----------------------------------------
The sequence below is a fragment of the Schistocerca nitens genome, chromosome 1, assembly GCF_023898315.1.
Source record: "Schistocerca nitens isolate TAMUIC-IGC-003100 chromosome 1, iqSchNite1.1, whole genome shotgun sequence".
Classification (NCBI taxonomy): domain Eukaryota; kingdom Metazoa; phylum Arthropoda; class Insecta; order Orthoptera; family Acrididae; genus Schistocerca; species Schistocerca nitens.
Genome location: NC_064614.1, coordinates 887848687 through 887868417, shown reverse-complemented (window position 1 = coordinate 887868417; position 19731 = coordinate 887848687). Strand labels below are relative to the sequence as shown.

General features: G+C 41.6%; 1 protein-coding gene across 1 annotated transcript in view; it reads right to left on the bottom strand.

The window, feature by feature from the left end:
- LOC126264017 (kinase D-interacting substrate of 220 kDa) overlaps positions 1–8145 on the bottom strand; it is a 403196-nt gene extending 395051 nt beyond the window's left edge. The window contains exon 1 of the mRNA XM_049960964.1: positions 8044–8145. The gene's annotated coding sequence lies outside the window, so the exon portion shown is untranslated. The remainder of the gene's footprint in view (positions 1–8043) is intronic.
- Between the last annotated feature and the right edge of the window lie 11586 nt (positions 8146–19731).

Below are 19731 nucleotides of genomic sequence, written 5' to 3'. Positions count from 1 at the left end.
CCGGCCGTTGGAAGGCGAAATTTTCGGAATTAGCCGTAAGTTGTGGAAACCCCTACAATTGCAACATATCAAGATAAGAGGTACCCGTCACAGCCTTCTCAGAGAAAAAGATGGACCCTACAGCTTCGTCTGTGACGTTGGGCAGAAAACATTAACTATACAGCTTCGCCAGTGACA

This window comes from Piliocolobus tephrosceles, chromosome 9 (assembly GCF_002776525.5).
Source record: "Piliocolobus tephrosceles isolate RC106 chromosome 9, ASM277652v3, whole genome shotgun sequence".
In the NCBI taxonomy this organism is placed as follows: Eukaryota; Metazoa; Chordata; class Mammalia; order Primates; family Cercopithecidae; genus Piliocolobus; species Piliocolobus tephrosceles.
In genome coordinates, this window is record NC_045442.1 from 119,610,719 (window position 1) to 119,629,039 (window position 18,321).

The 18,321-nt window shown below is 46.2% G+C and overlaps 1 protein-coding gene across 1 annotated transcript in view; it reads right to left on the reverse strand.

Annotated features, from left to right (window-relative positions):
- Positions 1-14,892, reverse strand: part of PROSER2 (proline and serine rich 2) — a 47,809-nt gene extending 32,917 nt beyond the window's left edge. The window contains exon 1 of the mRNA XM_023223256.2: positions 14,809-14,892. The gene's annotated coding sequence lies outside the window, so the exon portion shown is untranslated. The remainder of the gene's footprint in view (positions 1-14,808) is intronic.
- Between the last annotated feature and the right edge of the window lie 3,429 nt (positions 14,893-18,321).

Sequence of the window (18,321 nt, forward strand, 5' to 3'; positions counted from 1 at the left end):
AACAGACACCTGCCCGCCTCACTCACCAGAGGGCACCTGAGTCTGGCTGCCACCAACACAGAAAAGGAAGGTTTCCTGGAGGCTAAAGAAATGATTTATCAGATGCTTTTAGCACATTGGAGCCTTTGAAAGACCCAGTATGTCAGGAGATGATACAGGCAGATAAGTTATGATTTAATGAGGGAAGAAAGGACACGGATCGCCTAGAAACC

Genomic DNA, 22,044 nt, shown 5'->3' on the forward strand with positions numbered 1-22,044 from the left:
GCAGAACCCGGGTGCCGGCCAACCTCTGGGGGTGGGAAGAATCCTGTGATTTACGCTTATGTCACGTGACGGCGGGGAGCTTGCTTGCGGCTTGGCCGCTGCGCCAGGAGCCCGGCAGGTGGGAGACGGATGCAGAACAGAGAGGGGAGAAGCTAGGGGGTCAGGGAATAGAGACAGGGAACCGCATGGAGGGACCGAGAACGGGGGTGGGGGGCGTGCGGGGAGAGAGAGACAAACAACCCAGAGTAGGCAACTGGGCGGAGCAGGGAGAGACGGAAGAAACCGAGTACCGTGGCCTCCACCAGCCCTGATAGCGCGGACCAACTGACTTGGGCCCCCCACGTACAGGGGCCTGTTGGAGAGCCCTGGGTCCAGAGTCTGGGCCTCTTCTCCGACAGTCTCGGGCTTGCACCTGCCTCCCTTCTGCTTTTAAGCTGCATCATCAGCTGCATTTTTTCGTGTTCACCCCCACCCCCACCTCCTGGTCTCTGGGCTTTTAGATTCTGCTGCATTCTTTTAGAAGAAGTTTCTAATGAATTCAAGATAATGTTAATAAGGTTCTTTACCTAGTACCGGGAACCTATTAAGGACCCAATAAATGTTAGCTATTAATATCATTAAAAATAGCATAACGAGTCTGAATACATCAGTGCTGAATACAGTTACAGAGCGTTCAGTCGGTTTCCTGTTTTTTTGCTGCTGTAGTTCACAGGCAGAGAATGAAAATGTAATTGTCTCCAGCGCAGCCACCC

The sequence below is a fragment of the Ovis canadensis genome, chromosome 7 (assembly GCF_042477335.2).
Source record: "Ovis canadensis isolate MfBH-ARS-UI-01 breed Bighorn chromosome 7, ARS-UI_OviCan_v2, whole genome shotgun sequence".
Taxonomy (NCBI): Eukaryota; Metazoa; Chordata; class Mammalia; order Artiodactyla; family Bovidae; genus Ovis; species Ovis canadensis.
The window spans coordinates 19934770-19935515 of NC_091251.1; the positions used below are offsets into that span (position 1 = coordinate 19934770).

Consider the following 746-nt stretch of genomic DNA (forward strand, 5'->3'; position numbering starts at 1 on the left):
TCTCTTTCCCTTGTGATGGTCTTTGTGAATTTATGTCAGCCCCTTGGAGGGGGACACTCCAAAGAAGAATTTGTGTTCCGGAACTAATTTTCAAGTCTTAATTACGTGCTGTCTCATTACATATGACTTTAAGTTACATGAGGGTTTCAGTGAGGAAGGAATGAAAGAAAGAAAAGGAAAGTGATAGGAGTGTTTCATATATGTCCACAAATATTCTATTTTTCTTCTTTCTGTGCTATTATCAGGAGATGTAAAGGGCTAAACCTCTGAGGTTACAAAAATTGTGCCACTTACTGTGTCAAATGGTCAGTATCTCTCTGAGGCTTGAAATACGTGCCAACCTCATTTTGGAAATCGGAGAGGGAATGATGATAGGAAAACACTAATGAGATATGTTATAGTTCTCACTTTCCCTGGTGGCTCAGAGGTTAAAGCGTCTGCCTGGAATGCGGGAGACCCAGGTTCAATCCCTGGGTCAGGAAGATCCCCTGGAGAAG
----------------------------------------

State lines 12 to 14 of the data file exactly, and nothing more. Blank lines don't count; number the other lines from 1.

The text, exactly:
Source record: "Piliocolobus tephrosceles isolate RC106 chromosome 9, ASM277652v3, whole genome shotgun sequence".
In the NCBI taxonomy this organism is placed as follows: Eukaryota; Metazoa; Chordata; class Mammalia; order Primates; family Cercopithecidae; genus Piliocolobus; species Piliocolobus tephrosceles.
In genome coordinates, this window is record NC_045442.1 from 119,610,719 (window position 1) to 119,629,039 (window position 18,321).